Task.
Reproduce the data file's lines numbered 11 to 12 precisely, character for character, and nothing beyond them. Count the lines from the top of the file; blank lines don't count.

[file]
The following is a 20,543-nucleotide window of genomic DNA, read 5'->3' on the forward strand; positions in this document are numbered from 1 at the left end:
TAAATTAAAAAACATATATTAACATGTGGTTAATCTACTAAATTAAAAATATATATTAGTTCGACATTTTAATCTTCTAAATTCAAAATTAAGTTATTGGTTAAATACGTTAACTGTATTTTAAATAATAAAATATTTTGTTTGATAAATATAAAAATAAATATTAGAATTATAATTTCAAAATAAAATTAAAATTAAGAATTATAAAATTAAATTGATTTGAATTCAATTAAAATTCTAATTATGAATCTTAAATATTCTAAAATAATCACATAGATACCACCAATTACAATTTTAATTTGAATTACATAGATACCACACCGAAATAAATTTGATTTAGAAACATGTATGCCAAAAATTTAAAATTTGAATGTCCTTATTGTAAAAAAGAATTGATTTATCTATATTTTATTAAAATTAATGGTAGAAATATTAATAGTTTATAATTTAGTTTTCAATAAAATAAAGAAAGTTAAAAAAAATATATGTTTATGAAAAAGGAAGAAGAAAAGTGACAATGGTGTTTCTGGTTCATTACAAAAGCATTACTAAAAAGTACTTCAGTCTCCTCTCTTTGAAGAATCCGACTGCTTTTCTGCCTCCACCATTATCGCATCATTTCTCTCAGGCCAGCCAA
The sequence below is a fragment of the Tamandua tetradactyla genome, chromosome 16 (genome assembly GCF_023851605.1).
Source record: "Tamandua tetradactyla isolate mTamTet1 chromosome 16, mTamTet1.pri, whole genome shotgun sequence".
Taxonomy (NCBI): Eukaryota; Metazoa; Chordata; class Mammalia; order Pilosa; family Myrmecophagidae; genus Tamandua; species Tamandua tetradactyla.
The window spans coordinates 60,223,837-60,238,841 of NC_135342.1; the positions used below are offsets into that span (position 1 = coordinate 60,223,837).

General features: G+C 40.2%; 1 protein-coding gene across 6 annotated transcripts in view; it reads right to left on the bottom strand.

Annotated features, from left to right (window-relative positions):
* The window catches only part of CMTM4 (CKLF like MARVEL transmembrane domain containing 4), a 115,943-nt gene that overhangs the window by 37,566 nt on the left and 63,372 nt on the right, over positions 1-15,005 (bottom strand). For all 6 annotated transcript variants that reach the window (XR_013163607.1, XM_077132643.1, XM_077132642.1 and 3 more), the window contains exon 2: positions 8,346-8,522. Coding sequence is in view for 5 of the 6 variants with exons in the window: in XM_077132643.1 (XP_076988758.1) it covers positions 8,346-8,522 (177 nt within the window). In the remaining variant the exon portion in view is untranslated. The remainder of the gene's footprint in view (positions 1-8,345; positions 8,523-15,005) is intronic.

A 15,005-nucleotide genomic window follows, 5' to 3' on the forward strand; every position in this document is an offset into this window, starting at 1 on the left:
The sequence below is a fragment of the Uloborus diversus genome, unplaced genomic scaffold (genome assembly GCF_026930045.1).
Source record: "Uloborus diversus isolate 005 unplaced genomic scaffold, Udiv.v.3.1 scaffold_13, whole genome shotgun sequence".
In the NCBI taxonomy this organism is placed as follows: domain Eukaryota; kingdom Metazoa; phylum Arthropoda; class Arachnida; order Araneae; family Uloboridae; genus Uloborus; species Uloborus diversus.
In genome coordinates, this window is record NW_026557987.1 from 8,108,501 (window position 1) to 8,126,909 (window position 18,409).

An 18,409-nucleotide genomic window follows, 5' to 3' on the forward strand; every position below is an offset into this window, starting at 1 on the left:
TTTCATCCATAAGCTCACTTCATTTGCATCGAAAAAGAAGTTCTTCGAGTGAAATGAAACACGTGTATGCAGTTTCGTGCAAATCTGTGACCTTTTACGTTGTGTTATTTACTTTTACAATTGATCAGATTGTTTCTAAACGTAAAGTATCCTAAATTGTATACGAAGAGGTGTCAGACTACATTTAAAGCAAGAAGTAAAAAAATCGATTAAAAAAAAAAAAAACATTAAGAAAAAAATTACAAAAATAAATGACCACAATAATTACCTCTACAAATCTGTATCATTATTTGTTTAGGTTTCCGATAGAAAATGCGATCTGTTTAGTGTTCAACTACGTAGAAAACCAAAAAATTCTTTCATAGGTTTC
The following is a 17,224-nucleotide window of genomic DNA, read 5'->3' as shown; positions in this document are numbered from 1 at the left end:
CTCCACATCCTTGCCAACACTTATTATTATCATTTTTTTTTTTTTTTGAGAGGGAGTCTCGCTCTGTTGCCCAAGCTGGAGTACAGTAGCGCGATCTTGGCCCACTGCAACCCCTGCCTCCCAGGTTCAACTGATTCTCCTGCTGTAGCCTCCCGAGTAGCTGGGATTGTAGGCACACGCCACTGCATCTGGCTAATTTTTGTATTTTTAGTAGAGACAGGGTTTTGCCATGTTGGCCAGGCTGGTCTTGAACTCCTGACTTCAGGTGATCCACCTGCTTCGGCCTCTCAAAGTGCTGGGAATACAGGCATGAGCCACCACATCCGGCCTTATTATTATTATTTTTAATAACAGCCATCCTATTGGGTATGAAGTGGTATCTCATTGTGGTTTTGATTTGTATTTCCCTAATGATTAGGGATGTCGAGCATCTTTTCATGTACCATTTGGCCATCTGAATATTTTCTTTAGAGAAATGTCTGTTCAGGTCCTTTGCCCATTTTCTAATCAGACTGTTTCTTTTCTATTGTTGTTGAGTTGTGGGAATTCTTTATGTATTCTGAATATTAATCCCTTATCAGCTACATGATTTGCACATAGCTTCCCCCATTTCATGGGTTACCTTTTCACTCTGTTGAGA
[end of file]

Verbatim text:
The sequence below is a fragment of the Uloborus diversus genome, unplaced genomic scaffold (genome assembly GCF_026930045.1).
Source record: "Uloborus diversus isolate 005 unplaced genomic scaffold, Udiv.v.3.1 scaffold_13, whole genome shotgun sequence".